Customary Land tenure and rotation fallow Farming System must be Recognized and Protected Legally
Land is a critical issue for Myanmar. Existing land laws are widely recognized as being inadequate to protect security of tenure for farmers, especially those using customary land tenure systems not currently recognized by the law.
The Government of Myanmar initiated a land use policy drafting process in 2013 and in October 2014 initiated a process of public consultation on a finalized draft policy, with a view to finalizing a new National Land Use Policy for Myanmar. An important aspect of the draft policy pertains to the recognition of customary land tenure practices and the formal recognition of communal tenure arrangements. This provision of the draft is most welcome and deeply appreciated by many in Myanmar society as a significant step forward.
Although the basic recognition of customary practices is a most welcome step forward, the provision could benefit from further elaboration in order to guide the formulation of the Land Law and ensure that the policy effectively anticipates and addresses the underlying issues at stake.
Land core group, Ministry of Environmental Conservation and Forestry and Transnational Institute jointly organized a national dialogue on National Dialogue on Customary Communal Land Tenure and Rotational Fallow Farming Systems in Nay Pyi Taw, Myanmar from 13-14 February 2015.
“It is so critical to protect communal tenure of people particularly for those ethnic nationalities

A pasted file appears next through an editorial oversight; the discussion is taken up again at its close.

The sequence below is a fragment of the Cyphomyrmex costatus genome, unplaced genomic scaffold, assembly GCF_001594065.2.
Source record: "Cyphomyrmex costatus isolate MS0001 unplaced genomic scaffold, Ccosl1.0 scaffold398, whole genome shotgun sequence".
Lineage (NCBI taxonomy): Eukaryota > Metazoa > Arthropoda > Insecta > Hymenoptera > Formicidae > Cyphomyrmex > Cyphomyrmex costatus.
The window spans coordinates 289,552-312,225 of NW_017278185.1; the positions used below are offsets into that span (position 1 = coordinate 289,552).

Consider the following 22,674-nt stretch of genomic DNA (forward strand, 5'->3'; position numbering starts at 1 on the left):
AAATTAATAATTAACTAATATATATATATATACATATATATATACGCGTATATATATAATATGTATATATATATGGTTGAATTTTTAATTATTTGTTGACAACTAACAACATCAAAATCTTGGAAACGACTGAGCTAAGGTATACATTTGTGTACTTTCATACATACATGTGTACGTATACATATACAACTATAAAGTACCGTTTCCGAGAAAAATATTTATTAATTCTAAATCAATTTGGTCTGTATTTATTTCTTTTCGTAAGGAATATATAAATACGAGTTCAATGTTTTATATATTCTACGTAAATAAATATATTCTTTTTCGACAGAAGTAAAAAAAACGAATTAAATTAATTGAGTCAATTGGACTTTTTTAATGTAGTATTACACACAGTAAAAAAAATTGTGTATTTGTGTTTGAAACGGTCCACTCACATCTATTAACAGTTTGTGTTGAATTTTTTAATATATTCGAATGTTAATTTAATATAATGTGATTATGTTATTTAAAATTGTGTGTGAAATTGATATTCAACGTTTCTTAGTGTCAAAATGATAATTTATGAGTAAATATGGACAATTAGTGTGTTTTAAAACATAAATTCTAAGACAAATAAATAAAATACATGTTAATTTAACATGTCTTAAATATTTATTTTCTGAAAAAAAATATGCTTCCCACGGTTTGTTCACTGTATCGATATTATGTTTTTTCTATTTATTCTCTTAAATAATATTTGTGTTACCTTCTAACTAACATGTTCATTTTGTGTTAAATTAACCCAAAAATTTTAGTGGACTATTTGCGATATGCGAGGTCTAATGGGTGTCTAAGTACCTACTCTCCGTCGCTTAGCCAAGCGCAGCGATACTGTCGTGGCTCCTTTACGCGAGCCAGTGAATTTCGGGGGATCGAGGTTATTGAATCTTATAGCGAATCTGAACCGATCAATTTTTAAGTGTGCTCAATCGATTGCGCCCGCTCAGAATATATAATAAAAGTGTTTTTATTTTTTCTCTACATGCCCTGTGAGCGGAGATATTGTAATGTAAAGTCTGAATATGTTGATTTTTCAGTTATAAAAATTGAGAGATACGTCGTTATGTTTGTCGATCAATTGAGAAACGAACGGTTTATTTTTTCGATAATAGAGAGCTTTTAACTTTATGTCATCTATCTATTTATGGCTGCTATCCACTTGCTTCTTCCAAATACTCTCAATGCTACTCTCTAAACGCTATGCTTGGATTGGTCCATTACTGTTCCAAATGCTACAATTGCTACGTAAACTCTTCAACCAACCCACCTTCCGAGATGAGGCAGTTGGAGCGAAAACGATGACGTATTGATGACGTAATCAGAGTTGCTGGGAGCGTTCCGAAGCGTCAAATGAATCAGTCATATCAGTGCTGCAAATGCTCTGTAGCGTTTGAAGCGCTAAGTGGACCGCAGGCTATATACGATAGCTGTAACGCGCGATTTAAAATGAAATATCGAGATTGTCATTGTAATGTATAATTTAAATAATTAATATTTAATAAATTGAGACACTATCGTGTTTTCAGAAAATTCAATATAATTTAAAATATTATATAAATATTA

practicing taung ya system, who accounted for twenty percent of total population. This dialogue is very timely. Key recommendations from the dialogue can immediately inform 2nd Expert round-table discussion next week” said U Shwe Thein, Chair of Land Core Group.
The purpose of the dialogue is multi-stakeholder discussion and debate current challenges and issues related to customary land tenure systems in Myanmar. The dialogue drew on perspectives of international experts, lesson learnt and success stories from the region combined with research carried out in Chin and Shan State of Myanmar.
Over the course of the dialogue, participants developed a set of recommendations that will provide input to the 2nd expert roundtable discussion on the forthcoming national land use policy, which will be held 18-20 February 2015 in Yangon.
U Shwe Thein, Chair, Land Core Group
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